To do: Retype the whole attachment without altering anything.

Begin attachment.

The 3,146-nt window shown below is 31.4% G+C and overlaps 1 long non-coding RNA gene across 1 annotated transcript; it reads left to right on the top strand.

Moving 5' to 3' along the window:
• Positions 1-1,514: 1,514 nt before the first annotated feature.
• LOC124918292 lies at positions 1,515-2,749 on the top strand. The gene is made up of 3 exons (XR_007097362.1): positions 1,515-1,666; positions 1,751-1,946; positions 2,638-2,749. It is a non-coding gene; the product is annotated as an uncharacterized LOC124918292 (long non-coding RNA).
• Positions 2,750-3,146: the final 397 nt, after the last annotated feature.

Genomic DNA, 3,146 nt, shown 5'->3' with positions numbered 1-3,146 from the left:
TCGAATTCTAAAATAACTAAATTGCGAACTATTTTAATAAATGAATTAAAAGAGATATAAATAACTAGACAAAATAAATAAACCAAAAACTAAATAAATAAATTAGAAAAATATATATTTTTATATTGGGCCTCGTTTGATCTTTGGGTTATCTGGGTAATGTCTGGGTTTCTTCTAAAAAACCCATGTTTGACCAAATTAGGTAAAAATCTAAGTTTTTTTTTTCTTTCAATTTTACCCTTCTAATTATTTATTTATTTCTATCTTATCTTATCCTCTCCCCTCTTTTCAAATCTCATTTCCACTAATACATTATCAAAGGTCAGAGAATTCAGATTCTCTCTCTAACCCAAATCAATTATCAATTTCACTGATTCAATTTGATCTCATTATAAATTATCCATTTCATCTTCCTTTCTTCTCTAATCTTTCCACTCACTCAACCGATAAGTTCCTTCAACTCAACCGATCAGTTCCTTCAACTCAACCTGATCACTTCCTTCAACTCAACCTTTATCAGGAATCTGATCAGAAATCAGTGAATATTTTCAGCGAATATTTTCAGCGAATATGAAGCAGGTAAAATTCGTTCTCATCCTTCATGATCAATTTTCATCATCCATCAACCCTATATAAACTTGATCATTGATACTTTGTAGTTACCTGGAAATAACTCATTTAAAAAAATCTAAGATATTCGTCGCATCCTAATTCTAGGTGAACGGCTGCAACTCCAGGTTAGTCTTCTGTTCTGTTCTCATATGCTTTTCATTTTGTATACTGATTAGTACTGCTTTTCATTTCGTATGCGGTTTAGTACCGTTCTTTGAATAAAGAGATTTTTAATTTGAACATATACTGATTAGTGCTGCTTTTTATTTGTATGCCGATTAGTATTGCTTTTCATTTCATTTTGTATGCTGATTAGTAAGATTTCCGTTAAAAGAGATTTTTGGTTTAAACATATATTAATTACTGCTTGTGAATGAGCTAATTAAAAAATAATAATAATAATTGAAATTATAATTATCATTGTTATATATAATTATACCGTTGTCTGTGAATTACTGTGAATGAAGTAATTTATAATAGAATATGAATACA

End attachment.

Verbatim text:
The 3,146-nt window shown below is 31.4% G+C and overlaps 1 long non-coding RNA gene across 1 annotated transcript; it reads left to right on the top strand.

Moving 5' to 3' along the window:
• Positions 1-1,514: 1,514 nt before the first annotated feature.
• LOC124918292 lies at positions 1,515-2,749 on the top strand. The gene is made up of 3 exons (XR_007097362.1): positions 1,515-1,666; positions 1,751-1,946; positions 2,638-2,749. It is a non-coding gene; the product is annotated as an uncharacterized LOC124918292 (long non-coding RNA).
• Positions 2,750-3,146: the final 397 nt, after the last annotated feature.

Genomic DNA, 3,146 nt, shown 5'->3' with positions numbered 1-3,146 from the left:
TCGAATTCTAAAATAACTAAATTGCGAACTATTTTAATAAATGAATTAAAAGAGATATAAATAACTAGACAAAATAAATAAACCAAAAACTAAATAAATAAATTAGAAAAATATATATTTTTATATTGGGCCTCGTTTGATCTTTGGGTTATCTGGGTAATGTCTGGGTTTCTTCTAAAAAACCCATGTTTGACCAAATTAGGTAAAAATCTAAGTTTTTTTTTTCTTTCAATTTTACCCTTCTAATTATTTATTTATTTCTATCTTATCTTATCCTCTCCCCTCTTTTCAAATCTCATTTCCACTAATACATTATCAAAGGTCAGAGAATTCAGATTCTCTCTCTAACCCAAATCAATTATCAATTTCACTGATTCAATTTGATCTCATTATAAATTATCCATTTCATCTTCCTTTCTTCTCTAATCTTTCCACTCACTCAACCGATAAGTTCCTTCAACTCAACCGATCAGTTCCTTCAACTCAACCTGATCACTTCCTTCAACTCAACCTTTATCAGGAATCTGATCAGAAATCAGTGAATATTTTCAGCGAATATTTTCAGCGAATATGAAGCAGGTAAAATTCGTTCTCATCCTTCATGATCAATTTTCATCATCCATCAACCCTATATAAACTTGATCATTGATACTTTGTAGTTACCTGGAAATAACTCATTTAAAAAAATCTAAGATATTCGTCGCATCCTAATTCTAGGTGAACGGCTGCAACTCCAGGTTAGTCTTCTGTTCTGTTCTCATATGCTTTTCATTTTGTATACTGATTAGTACTGCTTTTCATTTCGTATGCGGTTTAGTACCGTTCTTTGAATAAAGAGATTTTTAATTTGAACATATACTGATTAGTGCTGCTTTTTATTTGTATGCCGATTAGTATTGCTTTTCATTTCATTTTGTATGCTGATTAGTAAGATTTCCGTTAAAAGAGATTTTTGGTTTAAACATATATTAATTACTGCTTGTGAATGAGCTAATTAAAAAATAATAATAATAATTGAAATTATAATTATCATTGTTATATATAATTATACCGTTGTCTGTGAATTACTGTGAATGAAGTAATTTATAATAGAATATGAATACA